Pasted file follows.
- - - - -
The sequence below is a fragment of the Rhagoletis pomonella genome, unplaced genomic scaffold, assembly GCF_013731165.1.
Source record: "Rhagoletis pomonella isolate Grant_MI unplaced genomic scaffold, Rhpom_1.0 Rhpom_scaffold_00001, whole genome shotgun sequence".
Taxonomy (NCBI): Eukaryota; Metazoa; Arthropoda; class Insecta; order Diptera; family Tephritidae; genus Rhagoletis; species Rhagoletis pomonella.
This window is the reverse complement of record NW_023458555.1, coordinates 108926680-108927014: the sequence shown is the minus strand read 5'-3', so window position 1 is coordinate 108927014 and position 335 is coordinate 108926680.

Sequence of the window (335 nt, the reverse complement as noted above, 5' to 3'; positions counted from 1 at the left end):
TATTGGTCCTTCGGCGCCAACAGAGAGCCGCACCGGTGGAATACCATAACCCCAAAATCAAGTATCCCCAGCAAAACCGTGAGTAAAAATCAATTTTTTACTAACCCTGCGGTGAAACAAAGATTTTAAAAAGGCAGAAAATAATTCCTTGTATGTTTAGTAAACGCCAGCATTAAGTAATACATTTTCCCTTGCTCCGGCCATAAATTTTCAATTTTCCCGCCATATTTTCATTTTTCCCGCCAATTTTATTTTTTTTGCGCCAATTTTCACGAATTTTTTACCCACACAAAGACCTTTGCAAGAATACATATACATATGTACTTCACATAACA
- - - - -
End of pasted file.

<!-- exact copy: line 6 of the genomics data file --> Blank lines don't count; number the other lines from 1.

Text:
TATTGGTCCTTCGGCGCCAACAGAGAGCCGCACCGGTGGAATACCATAACCCCAAAATCAAGTATCCCCAGCAAAACCGTGAGTAAAAATCAATTTTTTACTAACCCTGCGGTGAAACAAAGATTTTAAAAAGGCAGAAAATAATTCCTTGTATGTTTAGTAAACGCCAGCATTAAGTAATACATTTTCCCTTGCTCCGGCCATAAATTTTCAATTTTCCCGCCATATTTTCATTTTTCCCGCCAATTTTATTTTTTTTGCGCCAATTTTCACGAATTTTTTACCCACACAAAGACCTTTGCAAGAATACATATACATATGTACTTCACATAACA